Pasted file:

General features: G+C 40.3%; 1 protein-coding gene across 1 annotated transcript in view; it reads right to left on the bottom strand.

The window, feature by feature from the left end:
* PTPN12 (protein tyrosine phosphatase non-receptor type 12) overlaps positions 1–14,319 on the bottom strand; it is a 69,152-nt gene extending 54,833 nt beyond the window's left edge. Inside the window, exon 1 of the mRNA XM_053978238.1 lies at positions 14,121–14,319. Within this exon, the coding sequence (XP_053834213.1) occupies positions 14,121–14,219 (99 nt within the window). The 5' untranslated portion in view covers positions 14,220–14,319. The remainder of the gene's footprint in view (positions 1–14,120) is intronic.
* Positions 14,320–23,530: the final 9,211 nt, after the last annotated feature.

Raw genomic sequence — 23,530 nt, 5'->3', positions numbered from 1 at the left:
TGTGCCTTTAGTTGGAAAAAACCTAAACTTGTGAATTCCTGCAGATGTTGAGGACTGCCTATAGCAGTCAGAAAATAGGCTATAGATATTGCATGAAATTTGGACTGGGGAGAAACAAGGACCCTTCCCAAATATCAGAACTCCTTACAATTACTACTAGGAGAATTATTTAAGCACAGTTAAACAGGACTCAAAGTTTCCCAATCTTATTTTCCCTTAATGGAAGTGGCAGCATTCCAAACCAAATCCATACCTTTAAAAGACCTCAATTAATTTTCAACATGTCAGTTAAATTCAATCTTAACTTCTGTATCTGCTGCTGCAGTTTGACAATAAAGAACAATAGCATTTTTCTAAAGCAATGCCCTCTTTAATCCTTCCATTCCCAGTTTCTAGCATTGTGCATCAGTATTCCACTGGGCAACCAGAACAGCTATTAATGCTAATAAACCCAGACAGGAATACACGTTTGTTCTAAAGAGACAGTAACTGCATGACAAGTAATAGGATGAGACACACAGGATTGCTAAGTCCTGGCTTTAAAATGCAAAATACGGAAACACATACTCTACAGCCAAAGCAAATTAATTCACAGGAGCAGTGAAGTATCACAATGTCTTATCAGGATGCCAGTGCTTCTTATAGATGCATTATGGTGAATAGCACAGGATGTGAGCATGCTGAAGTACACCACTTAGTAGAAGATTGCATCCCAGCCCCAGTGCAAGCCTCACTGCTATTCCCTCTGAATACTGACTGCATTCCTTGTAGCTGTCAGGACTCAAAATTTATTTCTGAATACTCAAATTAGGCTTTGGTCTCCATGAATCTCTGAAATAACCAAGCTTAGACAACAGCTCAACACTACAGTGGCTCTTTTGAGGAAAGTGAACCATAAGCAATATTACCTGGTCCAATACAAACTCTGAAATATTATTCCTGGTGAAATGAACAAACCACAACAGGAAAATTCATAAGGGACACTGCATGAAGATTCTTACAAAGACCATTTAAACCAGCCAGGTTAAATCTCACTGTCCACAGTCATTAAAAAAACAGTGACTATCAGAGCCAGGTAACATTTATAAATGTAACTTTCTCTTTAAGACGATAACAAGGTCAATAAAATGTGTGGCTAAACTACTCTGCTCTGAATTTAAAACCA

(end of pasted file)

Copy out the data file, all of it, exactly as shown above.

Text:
General features: G+C 40.3%; 1 protein-coding gene across 1 annotated transcript in view; it reads right to left on the bottom strand.

The window, feature by feature from the left end:
* PTPN12 (protein tyrosine phosphatase non-receptor type 12) overlaps positions 1–14,319 on the bottom strand; it is a 69,152-nt gene extending 54,833 nt beyond the window's left edge. Inside the window, exon 1 of the mRNA XM_053978238.1 lies at positions 14,121–14,319. Within this exon, the coding sequence (XP_053834213.1) occupies positions 14,121–14,219 (99 nt within the window). The 5' untranslated portion in view covers positions 14,220–14,319. The remainder of the gene's footprint in view (positions 1–14,120) is intronic.
* Positions 14,320–23,530: the final 9,211 nt, after the last annotated feature.

Raw genomic sequence — 23,530 nt, 5'->3', positions numbered from 1 at the left:
TGTGCCTTTAGTTGGAAAAAACCTAAACTTGTGAATTCCTGCAGATGTTGAGGACTGCCTATAGCAGTCAGAAAATAGGCTATAGATATTGCATGAAATTTGGACTGGGGAGAAACAAGGACCCTTCCCAAATATCAGAACTCCTTACAATTACTACTAGGAGAATTATTTAAGCACAGTTAAACAGGACTCAAAGTTTCCCAATCTTATTTTCCCTTAATGGAAGTGGCAGCATTCCAAACCAAATCCATACCTTTAAAAGACCTCAATTAATTTTCAACATGTCAGTTAAATTCAATCTTAACTTCTGTATCTGCTGCTGCAGTTTGACAATAAAGAACAATAGCATTTTTCTAAAGCAATGCCCTCTTTAATCCTTCCATTCCCAGTTTCTAGCATTGTGCATCAGTATTCCACTGGGCAACCAGAACAGCTATTAATGCTAATAAACCCAGACAGGAATACACGTTTGTTCTAAAGAGACAGTAACTGCATGACAAGTAATAGGATGAGACACACAGGATTGCTAAGTCCTGGCTTTAAAATGCAAAATACGGAAACACATACTCTACAGCCAAAGCAAATTAATTCACAGGAGCAGTGAAGTATCACAATGTCTTATCAGGATGCCAGTGCTTCTTATAGATGCATTATGGTGAATAGCACAGGATGTGAGCATGCTGAAGTACACCACTTAGTAGAAGATTGCATCCCAGCCCCAGTGCAAGCCTCACTGCTATTCCCTCTGAATACTGACTGCATTCCTTGTAGCTGTCAGGACTCAAAATTTATTTCTGAATACTCAAATTAGGCTTTGGTCTCCATGAATCTCTGAAATAACCAAGCTTAGACAACAGCTCAACACTACAGTGGCTCTTTTGAGGAAAGTGAACCATAAGCAATATTACCTGGTCCAATACAAACTCTGAAATATTATTCCTGGTGAAATGAACAAACCACAACAGGAAAATTCATAAGGGACACTGCATGAAGATTCTTACAAAGACCATTTAAACCAGCCAGGTTAAATCTCACTGTCCACAGTCATTAAAAAAACAGTGACTATCAGAGCCAGGTAACATTTATAAATGTAACTTTCTCTTTAAGACGATAACAAGGTCAATAAAATGTGTGGCTAAACTACTCTGCTCTGAATTTAAAACCA